Following the 2nd assessment, participants were randomly assigned to either exercise programme. The simple randomisation list was generated in a 1:1 ratio using a computer-generated sequence by a person independent of the research group. Treatment allocation was concealed in a sealed, opaque, sequentially numbered envelope which was opened by the treating physiotherapist just prior to the participant’s first physiotherapy session. All physiotherapy sessions were provided by an experienced pediatric physiotherapist who was blinded to the assessment results, and patients were blinded to the difference between the two exercise programmes. Each child received weekly physiotherapy sessions for 4 weeks, followed by fortnightly sessions for 4 weeks, with a total of 6 sessions provided over the 8 week treatment period. Each session lasted 30 – 60 minutes and included review and progression of the exercise programme.

The same exercises were provided to each treatment group, with the only difference being the range in which exercises were carried out (Figure 1). Participants in one group were required to perform all exercises to neutral knee extension only, and actively discouraged from moving into any knee hyperextension by verbal prompts and physical blocks. The other group were actively encouraged to exercise into their full knee hyperextension range and positioned for all exercises to allow this. All participants were advised that exercises should be performed painlessly and, if required, modifications were made by the physiotherapist to each exercise to ensure they remained pain-free. The range into which the children exercised was checked by the physiotherapist as the child performed the exercise and reinforced at each session.

thumbnailFigure 1. Examples of exercises performed in each treatment group.

The exercise programme consisted of 8 exercises of increasing difficulty, including isometric exercises of the hamstrings and quadriceps muscles in supine, theraband resisted and joint control exercises in standing, eccentric hamstring strengthening in prone, gluteus medius strengthening in side lying and hip abductor strengthening in standing. All participants began with the same basic exercises and as they gained control and competence of each exercise, exercises were progressed by increasing repetitions and resistance and adding more complex exercises on an individual basis. Exercise progression ensured the participant was constantly being challenged while good form was being maintained. Participants were given 3 - 5 exercises within their individual capacity to complete at home a minimum of 5 times per week, and advised they should take no more than 30 minutes per session. This programme was designed to follow the American Academy of Pediatrics’ policy for strength training in children and adolescents [38]. Handouts with pictures depicting the exercises to be performed were given to the participants at each physiotherapy session. Participants and their parents were asked to record their exercise compliance in a diary.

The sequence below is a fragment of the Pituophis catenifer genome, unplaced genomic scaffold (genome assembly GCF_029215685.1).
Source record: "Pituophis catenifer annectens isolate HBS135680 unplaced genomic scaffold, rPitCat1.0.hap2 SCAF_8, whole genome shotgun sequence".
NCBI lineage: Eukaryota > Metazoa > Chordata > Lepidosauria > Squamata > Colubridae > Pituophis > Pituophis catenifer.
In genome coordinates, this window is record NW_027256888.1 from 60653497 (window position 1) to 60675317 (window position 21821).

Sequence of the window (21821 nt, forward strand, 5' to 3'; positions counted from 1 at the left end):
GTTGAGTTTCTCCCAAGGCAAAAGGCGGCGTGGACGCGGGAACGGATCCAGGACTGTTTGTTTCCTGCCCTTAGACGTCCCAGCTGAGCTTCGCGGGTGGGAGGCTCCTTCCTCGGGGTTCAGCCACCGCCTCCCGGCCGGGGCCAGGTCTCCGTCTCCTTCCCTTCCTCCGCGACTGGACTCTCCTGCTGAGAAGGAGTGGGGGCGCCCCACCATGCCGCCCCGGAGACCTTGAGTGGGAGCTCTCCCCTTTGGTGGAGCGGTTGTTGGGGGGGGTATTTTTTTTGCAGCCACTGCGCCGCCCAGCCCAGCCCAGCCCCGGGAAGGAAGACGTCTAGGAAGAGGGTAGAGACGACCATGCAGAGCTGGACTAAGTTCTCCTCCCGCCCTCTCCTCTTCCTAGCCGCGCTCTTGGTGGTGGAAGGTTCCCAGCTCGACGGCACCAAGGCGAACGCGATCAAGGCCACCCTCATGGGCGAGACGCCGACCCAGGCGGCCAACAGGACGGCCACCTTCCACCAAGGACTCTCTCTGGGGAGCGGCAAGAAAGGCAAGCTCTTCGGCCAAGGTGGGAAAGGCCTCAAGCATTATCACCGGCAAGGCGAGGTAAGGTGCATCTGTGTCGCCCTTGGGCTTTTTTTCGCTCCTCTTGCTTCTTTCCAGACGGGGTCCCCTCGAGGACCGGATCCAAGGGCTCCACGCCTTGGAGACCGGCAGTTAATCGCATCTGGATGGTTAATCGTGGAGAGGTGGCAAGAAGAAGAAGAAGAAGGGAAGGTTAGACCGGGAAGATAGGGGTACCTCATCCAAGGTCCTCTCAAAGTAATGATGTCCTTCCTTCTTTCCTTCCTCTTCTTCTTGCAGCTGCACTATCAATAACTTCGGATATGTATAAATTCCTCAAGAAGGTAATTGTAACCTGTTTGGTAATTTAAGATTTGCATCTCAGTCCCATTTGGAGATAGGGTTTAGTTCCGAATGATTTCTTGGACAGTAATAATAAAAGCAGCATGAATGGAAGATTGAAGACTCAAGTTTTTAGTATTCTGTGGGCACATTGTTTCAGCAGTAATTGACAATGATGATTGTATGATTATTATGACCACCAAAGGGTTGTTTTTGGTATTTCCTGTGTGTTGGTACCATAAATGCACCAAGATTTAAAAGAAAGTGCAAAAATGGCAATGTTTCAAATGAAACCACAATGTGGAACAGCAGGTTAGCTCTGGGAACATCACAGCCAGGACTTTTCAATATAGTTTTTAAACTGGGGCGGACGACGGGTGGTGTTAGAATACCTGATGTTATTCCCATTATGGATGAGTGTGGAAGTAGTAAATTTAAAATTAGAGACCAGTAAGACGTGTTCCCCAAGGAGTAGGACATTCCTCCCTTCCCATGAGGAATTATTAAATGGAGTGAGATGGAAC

Following the 8 week intervention, participants underwent a third assessment by an assessor blinded to treatment allocation.

Statistical methods & data analysis

To have 80% power to detect differences as large as one standard deviation (Cohen’s D =1) on each measure at 5% significance, 26 participants (13 per group) were required. A further 3 participants were included to allow for a predicted 10% withdrawal and drop-out rate [39]. Data analysis was performed using SPSS version 19.0 following completion of all assessments. Baseline demographic data was recorded. Body mass index (BMI) centiles were calculated from age and gender specific reference values [40]. Means and standard deviations were calculated for continuous data, and frequencies calculated for categorical data. Baseline demographics were examined for any differences between groups using an unpaired t-test for continuous data and chi-square test for categorical data. Analysis was performed on intention-to-treat principles, using a groups-by-repeated measures ANOVA, with two treatment groups and three measurement occasions. A set of two orthogonal planned contrasts was selected for the three-level factor Time, where contrast one compared the first and second assessment scores in the control period to check for any change in status, and contrast two analysed the effect of training by comparing the final assessment with the mean of the first two assessments. Means and standard deviations are presented for all variables, with 95% confidence intervals calculated, and significance determined at the 0.05 level for secondary measures and at the 0.001 level for primary measures. A unitless effect size measure is represented as Cohen’s D where 0.2 is considered a small effect, 0.5 a moderate and 0.8 a large effect [39].

Results

Twenty nine children were recruited for the trial, with 4 drop-outs (Figure 2), including 1 patient excluded following bone densitometry results and further medical assessment resulting in a provisional diagnosis of Osteogenesis Imperfecta. Twenty-five children were then randomly allocated to receiving physiotherapy treatment exercising in either the hypermobile range or only to neutral knee extension. The trial stopped when ethical approval ceased at 5 years. No adverse events, defined as joint injuries including dislocations and subluxations, were reported in either treatment group.